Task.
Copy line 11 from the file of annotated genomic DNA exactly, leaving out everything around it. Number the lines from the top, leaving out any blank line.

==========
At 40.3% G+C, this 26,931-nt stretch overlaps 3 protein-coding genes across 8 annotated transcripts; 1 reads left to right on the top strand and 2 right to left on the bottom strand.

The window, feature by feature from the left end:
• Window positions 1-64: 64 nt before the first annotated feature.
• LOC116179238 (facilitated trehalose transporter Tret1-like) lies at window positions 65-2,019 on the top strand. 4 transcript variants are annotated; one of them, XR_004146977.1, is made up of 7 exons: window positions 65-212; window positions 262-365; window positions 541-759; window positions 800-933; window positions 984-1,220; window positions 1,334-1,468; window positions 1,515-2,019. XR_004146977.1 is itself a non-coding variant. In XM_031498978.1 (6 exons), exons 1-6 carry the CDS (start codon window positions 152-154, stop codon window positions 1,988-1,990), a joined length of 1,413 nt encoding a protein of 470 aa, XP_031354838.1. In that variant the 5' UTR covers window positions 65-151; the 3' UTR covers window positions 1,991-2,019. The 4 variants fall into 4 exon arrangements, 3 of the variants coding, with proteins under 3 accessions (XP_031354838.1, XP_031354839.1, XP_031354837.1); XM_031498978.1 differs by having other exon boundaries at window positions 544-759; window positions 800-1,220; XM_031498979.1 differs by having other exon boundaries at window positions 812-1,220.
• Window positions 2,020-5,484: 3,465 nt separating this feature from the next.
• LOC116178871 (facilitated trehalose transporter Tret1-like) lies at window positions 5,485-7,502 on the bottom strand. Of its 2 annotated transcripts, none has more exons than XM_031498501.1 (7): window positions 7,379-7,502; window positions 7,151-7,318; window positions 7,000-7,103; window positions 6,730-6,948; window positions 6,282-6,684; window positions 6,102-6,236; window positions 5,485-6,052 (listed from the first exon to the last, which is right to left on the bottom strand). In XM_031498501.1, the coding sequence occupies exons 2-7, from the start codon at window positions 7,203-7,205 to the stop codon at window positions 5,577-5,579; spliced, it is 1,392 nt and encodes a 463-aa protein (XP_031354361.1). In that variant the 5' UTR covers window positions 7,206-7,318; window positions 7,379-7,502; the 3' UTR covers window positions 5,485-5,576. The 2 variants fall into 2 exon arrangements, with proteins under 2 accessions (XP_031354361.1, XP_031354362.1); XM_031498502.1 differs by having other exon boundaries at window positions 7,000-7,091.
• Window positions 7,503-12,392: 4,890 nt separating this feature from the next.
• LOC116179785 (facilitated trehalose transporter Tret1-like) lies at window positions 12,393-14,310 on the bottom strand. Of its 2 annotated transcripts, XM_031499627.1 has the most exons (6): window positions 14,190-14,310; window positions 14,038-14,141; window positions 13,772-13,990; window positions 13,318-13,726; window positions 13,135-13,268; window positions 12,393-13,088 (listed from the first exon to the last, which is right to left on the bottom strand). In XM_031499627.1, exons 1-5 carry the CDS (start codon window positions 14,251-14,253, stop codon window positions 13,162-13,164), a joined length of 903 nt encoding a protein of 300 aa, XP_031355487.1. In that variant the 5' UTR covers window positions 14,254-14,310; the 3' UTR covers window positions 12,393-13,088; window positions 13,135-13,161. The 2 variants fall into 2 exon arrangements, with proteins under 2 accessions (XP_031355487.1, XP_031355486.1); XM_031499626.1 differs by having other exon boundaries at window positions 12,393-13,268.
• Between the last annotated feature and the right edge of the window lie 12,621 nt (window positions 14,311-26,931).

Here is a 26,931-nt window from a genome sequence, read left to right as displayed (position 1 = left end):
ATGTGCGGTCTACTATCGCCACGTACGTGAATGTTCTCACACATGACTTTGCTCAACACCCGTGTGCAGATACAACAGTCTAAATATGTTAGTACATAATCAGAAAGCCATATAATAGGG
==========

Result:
ATGTGCGGTCTACTATCGCCACGTACGTGAATGTTCTCACACATGACTTTGCTCAACACCCGTGTGCAGATACAACAGTCTAAATATGTTAGTACATAATCAGAAAGCCATATAATAGGG